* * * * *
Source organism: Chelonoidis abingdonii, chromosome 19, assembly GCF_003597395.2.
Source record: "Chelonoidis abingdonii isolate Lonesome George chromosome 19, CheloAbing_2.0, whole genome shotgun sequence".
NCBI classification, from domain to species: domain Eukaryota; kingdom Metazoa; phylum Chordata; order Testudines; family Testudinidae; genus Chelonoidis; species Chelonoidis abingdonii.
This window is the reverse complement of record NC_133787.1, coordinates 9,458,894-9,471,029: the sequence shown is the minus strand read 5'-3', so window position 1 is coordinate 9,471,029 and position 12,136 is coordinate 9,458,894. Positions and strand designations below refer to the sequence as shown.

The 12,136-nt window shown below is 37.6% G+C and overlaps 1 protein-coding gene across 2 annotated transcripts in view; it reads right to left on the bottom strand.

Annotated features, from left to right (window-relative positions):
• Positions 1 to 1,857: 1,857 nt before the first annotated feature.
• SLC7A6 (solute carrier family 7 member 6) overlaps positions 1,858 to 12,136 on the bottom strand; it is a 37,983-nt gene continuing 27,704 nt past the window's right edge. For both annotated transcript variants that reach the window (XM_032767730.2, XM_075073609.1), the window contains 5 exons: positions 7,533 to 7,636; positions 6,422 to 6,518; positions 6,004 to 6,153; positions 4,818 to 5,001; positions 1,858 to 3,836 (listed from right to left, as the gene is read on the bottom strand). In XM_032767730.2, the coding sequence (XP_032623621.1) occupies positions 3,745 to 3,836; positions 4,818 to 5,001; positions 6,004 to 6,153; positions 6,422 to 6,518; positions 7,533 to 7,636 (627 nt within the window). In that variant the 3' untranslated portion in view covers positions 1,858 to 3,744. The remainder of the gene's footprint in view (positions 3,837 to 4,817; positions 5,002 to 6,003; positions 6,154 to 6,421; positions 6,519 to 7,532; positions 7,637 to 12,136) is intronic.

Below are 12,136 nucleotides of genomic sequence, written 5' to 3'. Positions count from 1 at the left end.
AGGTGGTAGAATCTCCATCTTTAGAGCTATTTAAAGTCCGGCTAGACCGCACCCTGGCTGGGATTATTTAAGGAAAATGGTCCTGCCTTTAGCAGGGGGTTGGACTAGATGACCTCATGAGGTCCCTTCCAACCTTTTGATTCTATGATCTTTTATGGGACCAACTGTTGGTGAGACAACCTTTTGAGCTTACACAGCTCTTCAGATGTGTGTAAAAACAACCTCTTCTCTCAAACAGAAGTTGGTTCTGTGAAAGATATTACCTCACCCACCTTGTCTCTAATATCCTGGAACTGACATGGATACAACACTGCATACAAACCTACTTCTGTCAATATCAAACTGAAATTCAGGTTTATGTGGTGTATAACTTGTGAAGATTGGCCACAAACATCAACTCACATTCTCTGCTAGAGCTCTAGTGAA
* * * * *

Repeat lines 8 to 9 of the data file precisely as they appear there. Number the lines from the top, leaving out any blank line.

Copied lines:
• SLC7A6 (solute carrier family 7 member 6) overlaps positions 1,858 to 12,136 on the bottom strand; it is a 37,983-nt gene continuing 27,704 nt past the window's right edge. For both annotated transcript variants that reach the window (XM_032767730.2, XM_075073609.1), the window contains 5 exons: positions 7,533 to 7,636; positions 6,422 to 6,518; positions 6,004 to 6,153; positions 4,818 to 5,001; positions 1,858 to 3,836 (listed from right to left, as the gene is read on the bottom strand). In XM_032767730.2, the coding sequence (XP_032623621.1) occupies positions 3,745 to 3,836; positions 4,818 to 5,001; positions 6,004 to 6,153; positions 6,422 to 6,518; positions 7,533 to 7,636 (627 nt within the window). In that variant the 3' untranslated portion in view covers positions 1,858 to 3,744. The remainder of the gene's footprint in view (positions 3,837 to 4,817; positions 5,002 to 6,003; positions 6,154 to 6,421; positions 6,519 to 7,532; positions 7,637 to 12,136) is intronic.

Below are 12,136 nucleotides of genomic sequence, written 5' to 3'. Positions count from 1 at the left end.